Amanda Levete, Grimshaw and Heneghan Peng are between the 6 teams that have unveiled designs for a new bridge over the River Avon in Bath, England .
Bath Quays Bridge will link a new development on the financial institution of the River Avon with Bath’s UNESCO-protected city centre, which is known for its Roman ruins and Georgian architecture constructed in honey-toned stone. It will be the initial new bridge to be constructed above the river in 100 years.
A competitors to style the £2.5 million bridge was launched by Bath and North East Somerset Council in February. From the fifty types submitted, 6 shortlisted teams were asked to develop proposals.
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Last proposals by the six teams – London architecture studio AL_A led by Amanda Levete, Grimshaw Architects, Dublin studio Heneghan Peng, French architect Marc Mimram and British engineering firms Flint & Neill and Price & Myers – have now been unveiled.
Every single of the companies has a track record in designing public structures – Flint & Neill is a bridge-design professional, Heneghan Peng is the firm behind the Giant’s Causeway Visitors’ Centre in Northern Ireland and AL_A has just finished a Melbourne’s MPavilion, a task billed as Australia’s reply to Britain’s yearly Serpentine Gallery Pavilion.
The 1st of the anonymously submitted proposals is a metal-framed bridge that refers to the city’s industrial history. “It synthesises the exploitation of modern day engineering with the heritage of the city,” stated the layout team.
The 2nd shortlisted entry, a wide curving path with crisscrossing balustrades has a developed-in bench to encourage users to pause and take pleasure in views of the river.
“The bridge walks the fine line in between attracting consideration in a memorable way and blending in with its rich context,” explained the designers.
The third concept, a lighting bolt-shaped framework named The Zig Zag Bridge, is intended to be “robust and enduring and a new landmark for Bath.”
Entry 4 characteristics a gently undulating surface and spindly balustrades and is designed as a “gentle tie” between the landscape on either side of the river.
Planting trails from a timber pergola in the centre of the fifth design, which also characteristics cable-mesh balustrades and a fanned seating arrangement that steps down to a path by the river’s edge.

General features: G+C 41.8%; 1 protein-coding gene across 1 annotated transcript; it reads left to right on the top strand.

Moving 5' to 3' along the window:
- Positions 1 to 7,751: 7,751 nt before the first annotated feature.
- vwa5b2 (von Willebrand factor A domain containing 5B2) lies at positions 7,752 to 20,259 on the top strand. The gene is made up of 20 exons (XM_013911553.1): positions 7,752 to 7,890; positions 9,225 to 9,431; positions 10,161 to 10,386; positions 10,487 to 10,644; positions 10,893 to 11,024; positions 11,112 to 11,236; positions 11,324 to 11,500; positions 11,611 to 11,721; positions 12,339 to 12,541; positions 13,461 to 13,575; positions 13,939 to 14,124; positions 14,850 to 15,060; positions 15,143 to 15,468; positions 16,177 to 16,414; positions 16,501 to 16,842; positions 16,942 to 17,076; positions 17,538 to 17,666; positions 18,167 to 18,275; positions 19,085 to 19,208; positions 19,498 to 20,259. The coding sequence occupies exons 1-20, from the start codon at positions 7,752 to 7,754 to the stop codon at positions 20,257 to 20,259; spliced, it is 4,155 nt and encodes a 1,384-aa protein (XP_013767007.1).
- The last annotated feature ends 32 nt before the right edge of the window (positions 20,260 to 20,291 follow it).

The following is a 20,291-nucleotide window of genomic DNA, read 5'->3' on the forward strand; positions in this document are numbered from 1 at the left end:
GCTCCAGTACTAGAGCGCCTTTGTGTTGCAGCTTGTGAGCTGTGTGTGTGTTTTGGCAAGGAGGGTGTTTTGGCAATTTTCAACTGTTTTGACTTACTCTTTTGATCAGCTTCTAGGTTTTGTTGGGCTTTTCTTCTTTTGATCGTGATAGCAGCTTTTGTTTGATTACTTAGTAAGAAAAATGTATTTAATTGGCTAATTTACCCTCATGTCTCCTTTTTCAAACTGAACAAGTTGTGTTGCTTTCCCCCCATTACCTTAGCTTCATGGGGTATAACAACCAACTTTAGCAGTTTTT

The ultimate entry, “a spot to pause and view the boats go by”, has perforated metal balustrades. The rusted colouring of the railings “produces a hyperlink in between the greenery of the financial institution and the industrial buildings.”
The 6 shortlisted types for Bath Quay Bridge will be exhibited anonymously at the city’s council-run A single Cease Shop until 25 September and are also accessible to see on the internet on the Bath & North East Somerset Council website.
The winning design and style will be chosen by a Council jury and announced in November 2015.
Many cities are investing in building comparable pedestrian and cycle bridges to aid alleviate targeted traffic and develop new connections through urban places.
A latest competition to develop a new pedestrian and cycling bridge above London’s River Thames attracted far more than 70 entries. Rotterdam studio ZUS described their 400-metre-prolonged pedestrian bridge in their home town as the “world’s very first crowdfunded public infrastructure venture”.
In the USA, Rem Koolhaas’ firm OMA teamed up with landscape architecture studio Olin to produce the design for the 11th Street Bridge Park – a raised garden spanning Washington DC’s Anacostia River – and 64North Architecture is designing a pedestrian and cyclist bridge connecting the San Francisco Bay waterfront and Palo Alto – home to some of the world’s leading technological innovation companies.